person's corporeal nature while at the same time drawing spirituality
down to earth.

                                                  (Likutei Diburim)

                                *  *  *


It is said that, metaphorically, the angels "polish up" our prayers,
removing dust and washing off any dirt that sullies them. What does this
mean? "Removing dust" means that they inject vitality and life into
words that were uttered by rote; "washing the dirt off" means cleansing
them from extraneous thoughts.

                                            (Sefer HaMaamarim 5708)

                                *  *  *


And Jacob awoke from his sleep and said, Surely the L-rd is present in
this place (Gen. 28:16)

Pharaoh, too, had a dream, about which the Torah states, "And Pharaoh
awoke. And he slept and dreamed a second time." This expresses the
essential difference between Jacob and Pharaoh: The first thing Jacob
did when he woke up was direct his attention to G-dly service, studying
Torah and praying. Pharaoh, by contrast, just turned over and went back
to sleep...

                                         (Rabbi Meir of Premishlan)

                                *  *  *


And of all that You will give me I will surely give a tenth (Gen. 28:22)

The Hebrew for "I will surely give a tenth" is "aser a'asrenu," which
repeats the word for tenth and means literally "a tenth I will tithe."
This repetition contains an allusion: Giving a tenth of one's income to
charity is certainly fulfilling the mitzva (commandment), but giving a
fifth - two tenths - is even better.

                                              (Rabbi Moshe Alshich)

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                            IT ONCE HAPPENED
*********************************************************************
The journey of Rabbi Dov Ber, the second Rebbe of Chabad-Lubavitch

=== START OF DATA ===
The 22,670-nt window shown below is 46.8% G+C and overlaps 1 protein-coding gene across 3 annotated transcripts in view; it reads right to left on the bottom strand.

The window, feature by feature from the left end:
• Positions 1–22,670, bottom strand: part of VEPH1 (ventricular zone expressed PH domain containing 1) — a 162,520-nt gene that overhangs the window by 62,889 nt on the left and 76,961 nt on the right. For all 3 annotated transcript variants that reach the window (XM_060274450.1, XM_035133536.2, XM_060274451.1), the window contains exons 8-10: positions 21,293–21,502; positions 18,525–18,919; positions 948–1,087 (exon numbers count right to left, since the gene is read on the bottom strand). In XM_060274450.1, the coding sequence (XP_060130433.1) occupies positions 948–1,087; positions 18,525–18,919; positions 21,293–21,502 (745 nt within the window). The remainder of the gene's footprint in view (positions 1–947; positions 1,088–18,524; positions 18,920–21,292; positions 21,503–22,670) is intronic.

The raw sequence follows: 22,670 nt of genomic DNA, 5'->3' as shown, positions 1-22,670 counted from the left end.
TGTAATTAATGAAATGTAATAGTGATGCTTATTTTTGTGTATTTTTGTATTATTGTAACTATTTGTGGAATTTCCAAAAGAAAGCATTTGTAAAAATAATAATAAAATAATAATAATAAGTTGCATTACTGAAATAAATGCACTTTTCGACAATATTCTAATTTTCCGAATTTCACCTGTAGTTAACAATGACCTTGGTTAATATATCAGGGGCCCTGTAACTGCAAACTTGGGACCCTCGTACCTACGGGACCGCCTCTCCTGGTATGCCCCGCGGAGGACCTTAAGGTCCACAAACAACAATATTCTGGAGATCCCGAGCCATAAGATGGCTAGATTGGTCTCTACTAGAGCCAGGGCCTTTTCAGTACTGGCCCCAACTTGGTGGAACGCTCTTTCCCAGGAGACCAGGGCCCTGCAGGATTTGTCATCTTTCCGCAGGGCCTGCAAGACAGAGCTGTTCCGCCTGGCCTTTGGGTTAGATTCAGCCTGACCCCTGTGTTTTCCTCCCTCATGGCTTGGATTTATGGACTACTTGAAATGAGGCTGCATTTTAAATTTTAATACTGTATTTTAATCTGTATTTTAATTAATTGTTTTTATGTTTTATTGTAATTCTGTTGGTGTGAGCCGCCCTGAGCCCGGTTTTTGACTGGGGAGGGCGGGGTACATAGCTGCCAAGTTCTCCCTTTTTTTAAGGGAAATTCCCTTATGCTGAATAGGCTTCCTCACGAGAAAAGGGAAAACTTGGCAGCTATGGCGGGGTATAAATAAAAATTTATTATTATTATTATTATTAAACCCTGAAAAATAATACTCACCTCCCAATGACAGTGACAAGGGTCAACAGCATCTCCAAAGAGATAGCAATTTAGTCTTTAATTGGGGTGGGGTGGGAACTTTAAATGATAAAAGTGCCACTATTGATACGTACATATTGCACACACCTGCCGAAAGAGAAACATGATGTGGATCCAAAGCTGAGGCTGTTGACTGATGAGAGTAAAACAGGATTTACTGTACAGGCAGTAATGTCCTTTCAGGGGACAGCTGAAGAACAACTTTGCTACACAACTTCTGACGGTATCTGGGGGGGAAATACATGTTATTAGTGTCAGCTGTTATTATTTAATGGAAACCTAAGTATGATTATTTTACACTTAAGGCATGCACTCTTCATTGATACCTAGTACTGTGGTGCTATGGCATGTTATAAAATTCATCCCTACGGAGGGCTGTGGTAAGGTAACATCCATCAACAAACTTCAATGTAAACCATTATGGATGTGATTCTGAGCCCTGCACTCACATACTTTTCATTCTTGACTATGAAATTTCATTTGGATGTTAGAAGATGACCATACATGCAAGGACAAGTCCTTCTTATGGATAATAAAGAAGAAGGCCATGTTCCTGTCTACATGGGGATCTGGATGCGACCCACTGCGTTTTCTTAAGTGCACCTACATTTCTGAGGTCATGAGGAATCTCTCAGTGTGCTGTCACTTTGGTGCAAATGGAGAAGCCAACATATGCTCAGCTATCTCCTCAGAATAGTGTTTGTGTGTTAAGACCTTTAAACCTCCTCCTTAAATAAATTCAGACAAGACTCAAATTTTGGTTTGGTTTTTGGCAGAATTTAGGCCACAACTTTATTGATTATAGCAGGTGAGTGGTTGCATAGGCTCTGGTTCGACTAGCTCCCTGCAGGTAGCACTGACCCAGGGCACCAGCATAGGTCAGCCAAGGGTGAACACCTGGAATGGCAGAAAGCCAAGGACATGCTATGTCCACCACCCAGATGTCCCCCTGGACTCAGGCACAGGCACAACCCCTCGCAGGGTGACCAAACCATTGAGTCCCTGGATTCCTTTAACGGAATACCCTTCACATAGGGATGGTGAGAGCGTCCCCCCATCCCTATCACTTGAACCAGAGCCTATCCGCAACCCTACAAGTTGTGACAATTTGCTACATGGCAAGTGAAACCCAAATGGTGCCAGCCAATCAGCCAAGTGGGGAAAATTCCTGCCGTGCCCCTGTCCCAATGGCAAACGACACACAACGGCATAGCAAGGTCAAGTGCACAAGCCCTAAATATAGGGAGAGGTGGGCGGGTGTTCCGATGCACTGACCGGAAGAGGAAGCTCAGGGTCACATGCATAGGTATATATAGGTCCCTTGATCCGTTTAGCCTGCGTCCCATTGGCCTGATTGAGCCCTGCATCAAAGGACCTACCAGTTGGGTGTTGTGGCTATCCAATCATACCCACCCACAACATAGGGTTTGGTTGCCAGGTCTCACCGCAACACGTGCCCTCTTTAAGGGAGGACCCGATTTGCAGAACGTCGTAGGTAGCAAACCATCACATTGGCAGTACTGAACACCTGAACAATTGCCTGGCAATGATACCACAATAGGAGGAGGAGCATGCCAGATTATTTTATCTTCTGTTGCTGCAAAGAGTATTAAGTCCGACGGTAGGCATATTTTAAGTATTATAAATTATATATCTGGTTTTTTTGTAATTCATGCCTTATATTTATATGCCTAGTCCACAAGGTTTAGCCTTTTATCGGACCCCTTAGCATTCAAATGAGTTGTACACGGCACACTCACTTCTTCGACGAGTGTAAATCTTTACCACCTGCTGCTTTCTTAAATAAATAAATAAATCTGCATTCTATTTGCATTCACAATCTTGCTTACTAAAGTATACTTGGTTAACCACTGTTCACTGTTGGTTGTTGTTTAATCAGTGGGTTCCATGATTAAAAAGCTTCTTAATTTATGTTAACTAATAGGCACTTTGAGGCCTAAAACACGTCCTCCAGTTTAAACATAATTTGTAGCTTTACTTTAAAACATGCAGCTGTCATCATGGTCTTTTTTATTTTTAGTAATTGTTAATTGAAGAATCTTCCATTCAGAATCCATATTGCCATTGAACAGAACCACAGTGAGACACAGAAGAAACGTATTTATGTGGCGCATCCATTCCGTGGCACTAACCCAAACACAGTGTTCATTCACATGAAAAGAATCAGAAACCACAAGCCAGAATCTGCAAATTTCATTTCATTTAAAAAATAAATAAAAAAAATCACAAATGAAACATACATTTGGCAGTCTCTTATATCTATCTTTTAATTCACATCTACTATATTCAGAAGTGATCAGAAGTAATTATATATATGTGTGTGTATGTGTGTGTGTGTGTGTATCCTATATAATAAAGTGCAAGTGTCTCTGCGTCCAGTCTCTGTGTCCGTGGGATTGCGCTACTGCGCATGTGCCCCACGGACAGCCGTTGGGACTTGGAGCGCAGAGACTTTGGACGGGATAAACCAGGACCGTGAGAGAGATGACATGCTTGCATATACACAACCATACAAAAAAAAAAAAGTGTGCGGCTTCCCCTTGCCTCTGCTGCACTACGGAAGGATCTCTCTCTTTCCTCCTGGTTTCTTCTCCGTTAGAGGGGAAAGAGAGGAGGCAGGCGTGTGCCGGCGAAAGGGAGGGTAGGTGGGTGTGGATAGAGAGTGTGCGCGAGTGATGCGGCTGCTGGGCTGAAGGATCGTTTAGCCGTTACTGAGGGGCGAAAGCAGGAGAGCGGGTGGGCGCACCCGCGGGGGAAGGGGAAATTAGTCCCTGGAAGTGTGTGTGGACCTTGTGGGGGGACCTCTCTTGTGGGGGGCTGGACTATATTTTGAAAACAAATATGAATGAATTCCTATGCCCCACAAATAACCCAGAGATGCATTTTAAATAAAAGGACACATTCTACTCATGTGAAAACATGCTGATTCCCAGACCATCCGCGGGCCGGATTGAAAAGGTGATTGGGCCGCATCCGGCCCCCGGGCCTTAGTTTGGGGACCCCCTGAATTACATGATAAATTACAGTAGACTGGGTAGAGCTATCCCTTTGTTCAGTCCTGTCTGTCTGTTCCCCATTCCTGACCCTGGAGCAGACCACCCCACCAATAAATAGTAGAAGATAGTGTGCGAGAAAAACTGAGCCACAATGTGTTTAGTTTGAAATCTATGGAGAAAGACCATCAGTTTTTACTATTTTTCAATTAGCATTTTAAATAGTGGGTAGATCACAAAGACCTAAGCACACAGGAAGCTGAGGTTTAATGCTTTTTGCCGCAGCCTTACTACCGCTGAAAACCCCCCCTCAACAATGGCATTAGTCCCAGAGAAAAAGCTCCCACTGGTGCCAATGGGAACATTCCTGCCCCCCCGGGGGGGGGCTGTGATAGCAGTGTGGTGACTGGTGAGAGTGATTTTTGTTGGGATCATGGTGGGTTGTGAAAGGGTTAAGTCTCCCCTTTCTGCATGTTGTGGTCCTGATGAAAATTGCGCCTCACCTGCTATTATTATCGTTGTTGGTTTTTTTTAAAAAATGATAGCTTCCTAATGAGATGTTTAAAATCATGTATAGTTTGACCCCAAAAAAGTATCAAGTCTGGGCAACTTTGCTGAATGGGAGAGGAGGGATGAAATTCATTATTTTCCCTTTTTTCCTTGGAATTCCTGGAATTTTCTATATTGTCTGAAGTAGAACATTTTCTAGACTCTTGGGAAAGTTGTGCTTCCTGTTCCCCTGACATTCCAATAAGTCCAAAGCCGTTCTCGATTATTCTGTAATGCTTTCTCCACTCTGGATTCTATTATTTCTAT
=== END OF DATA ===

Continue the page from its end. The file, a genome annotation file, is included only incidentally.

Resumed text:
(known as the Mitteler Rebbe), to Haditch was unusually somber. On his
way to pray at the grave of his father, Rabbi Shneur Zalman of Liadi,
the Rebbe was not merely meditative, but reclusive. He not only
refrained from delivering the accustomed Chasidic discourses for which
his disciples thirsted, but he showed no desire to converse at all with
those who formed his entourage. When he wished to commit some of his
Torah thoughts to paper he was unable to do so, and he indicated to his
close followers that he felt the approach of some impending harsh
judgement from Above.

He even intimated that he felt his own end approaching. He related to
his chasidim that at the time of the arrest and imprisonment of his
father, Rabbi Shneur Zalman, two alternatives had been offered from
Above: suffering or death. Rabbi Shneur Zalman had chosen suffering. "It
seems that he left the other for me," concluded the somber Rabbi Dov
Ber.

When the entourage arrived at Haditch the Rebbe prayed at great length
at his father's grave. He also delivered a number of Chasidic discourses
in the study hall which had been erected at the site. One day, after
having prayed for many hours, the Rebbe appeared to his followers, his
face beaming with happiness. "My father has given me his promise that
they will release me from my position as Rebbe," he told them.

The Chasidim had long been aware of the Rebbe's desire to journey to the
Land of Israel, and they understood his words to mean that he had
finally decided to make the journey. "Rebbe," they cried out, "how can
you leave us like that, like sheep without a shepherd?" But the Rebbe
just turned to them and said, "Don't worry, you will have my son-in-law,